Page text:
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Are you feeling optimistic about the future of education?

Discussion in 'Education news' started by Shedman, Dec 20, 2018.

  1. Shedman

    Shedman Star commenter

    https://www.tes.com/news/there-reason-hope-amid-gloom-education

    Geoff Barton thinks the future of education is looking more hopeful, he writes:


    I sense a change of mood.

    'We realise we’ve flogged accountability to death'

    For a start, the official response to the funding crisis has become less robotically dismissive. We saw that at the weekend with the education secretary’s announcement of an additional £350 million to support children with special educational needs. It isn’t enough money, of course, but it is a welcome recognition of the reality in the run-up to next year’s spending review.

    It’s the same with accountability. Ofsted’s determination to recalibrate inspection, and help schools and colleges to reclaim deeper curriculum leadership, shows a commitment to improving education in a genuine, long-term way rather than through gimmicky quick fixes.

    I also sense from the officials I meet that the current, oppressive accountability regime – the labyrinthine and ever-changing measures used to quantify schools – have run their course. Indeed, a government adviser said to me last week: “We now realise that we’ve flogged accountability to death. It can no longer drive improvement.”

    I sense an appetite for a fledgling idea that the Association of School and College Leaders' policy team is developing. We refer to it as "inclusive accountability". Our starting point is this: what would it look like if schools and colleges were judged on what they did for the children on the margins, and how they ensured that those with the fewest opportunities had access to the same ones as the privileged?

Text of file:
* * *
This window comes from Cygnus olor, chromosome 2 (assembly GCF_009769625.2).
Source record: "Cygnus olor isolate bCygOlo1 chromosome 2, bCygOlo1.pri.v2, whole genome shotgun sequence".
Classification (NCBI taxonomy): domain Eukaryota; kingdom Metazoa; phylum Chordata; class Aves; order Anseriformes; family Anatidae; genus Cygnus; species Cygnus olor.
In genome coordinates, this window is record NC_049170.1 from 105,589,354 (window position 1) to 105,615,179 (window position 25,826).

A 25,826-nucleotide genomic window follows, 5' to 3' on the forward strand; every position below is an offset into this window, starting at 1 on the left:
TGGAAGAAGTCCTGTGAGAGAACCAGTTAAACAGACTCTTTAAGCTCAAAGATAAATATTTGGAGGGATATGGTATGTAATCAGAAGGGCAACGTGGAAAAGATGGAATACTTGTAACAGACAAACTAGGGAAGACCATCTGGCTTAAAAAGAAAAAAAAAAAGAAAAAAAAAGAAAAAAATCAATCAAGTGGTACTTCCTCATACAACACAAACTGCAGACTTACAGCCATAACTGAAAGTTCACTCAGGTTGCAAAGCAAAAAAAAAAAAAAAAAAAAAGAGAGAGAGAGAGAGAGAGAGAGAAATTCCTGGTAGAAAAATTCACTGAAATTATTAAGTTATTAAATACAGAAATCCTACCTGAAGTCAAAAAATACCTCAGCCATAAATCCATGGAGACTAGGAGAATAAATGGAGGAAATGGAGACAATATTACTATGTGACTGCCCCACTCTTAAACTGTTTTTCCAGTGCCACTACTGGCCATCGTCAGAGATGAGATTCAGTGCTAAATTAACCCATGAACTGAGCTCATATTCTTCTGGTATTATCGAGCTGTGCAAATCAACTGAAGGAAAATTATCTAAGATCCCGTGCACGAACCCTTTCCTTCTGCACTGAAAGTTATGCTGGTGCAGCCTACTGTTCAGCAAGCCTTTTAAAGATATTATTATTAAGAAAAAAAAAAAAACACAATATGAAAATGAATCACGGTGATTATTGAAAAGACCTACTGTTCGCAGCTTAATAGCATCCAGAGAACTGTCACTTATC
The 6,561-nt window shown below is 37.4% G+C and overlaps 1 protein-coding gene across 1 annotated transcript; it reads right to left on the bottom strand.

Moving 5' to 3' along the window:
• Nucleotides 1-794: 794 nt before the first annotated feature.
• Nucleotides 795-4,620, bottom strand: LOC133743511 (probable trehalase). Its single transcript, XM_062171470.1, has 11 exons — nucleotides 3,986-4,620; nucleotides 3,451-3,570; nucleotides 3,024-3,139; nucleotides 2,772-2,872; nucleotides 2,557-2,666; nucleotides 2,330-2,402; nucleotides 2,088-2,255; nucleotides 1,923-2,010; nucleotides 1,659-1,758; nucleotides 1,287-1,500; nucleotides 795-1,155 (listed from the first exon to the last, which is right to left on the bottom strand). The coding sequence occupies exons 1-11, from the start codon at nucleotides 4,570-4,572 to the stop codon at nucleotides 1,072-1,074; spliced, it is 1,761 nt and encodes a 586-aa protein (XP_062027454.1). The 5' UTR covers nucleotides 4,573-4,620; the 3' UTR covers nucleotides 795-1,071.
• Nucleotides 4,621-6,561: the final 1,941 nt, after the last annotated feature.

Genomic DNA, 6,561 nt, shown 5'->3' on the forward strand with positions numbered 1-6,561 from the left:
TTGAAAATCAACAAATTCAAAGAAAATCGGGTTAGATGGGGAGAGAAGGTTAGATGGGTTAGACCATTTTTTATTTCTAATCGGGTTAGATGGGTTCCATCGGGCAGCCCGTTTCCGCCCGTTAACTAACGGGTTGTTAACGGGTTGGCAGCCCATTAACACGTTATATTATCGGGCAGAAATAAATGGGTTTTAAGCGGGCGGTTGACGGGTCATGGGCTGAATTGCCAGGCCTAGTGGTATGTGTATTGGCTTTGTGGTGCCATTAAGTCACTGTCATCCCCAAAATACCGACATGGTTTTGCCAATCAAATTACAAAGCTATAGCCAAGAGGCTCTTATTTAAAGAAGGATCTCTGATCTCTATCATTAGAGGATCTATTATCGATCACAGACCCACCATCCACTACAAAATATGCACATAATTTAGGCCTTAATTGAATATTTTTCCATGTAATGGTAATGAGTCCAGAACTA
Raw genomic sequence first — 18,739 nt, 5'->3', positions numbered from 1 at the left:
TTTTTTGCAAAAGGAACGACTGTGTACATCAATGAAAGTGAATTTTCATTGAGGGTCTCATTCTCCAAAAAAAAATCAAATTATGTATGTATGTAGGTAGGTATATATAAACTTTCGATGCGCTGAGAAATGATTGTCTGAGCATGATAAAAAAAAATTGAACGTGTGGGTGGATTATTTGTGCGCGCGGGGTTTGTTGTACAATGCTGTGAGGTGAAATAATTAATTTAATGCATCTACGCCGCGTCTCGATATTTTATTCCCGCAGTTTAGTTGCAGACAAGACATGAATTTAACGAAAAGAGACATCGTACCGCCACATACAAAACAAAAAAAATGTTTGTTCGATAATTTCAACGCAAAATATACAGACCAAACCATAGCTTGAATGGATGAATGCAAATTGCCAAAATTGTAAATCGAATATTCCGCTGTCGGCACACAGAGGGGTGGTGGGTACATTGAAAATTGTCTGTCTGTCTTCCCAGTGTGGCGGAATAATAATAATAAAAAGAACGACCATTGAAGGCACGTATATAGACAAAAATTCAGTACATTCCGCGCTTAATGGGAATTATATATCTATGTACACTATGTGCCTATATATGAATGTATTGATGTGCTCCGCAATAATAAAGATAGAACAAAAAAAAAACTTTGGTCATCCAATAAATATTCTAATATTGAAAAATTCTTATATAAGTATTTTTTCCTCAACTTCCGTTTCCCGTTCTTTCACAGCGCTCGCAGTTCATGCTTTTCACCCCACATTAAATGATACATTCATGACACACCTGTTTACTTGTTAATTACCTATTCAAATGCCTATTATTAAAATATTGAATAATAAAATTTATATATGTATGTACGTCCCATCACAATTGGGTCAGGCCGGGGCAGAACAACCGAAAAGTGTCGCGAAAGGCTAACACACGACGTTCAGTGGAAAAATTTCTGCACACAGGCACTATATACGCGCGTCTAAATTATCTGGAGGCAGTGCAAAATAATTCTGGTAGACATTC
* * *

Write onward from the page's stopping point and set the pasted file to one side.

No one I’ve spoken to about inclusive accountability has said anything other than “can we be part of it?” It may just be a sign that the age of crushing, debilitating accountability, with its perverse incentives, is coming to an end.

    Understated optimism

    Throughout the year I’ve met school and college leaders who exemplify what Muhammad Ali said about public life: “Service to others is the rent you pay for your room here on Earth.”

    In schools and colleges, I meet great public servants. Yes, I still see far too many who are weary and anxious, worried for their pupils, their staff and their own futures. But they also know that communities look to them, quietly appreciating someone who works hard to give their city, town or village the kind of educational institution it deserves at a time when so many other public services have withered away.

    As always, these leaders step up to play their part, publicly confident, even when privately panic-stricken. And this happens across the system in all types of school and college.

    In other words, this year I’ve seen people who won’t settle for the world as it is, but who quietly and determinedly, and usually without much recognition, are working for the world as it should be. They exemplify an understated optimism that in the current political climate means a lot. They show leadership. And for all of that, they deserve our heartfelt thanks.

    How does the future look to you?
     
    stonerose and install like this.
  2. applecrumblebumble

    applecrumblebumble Lead commenter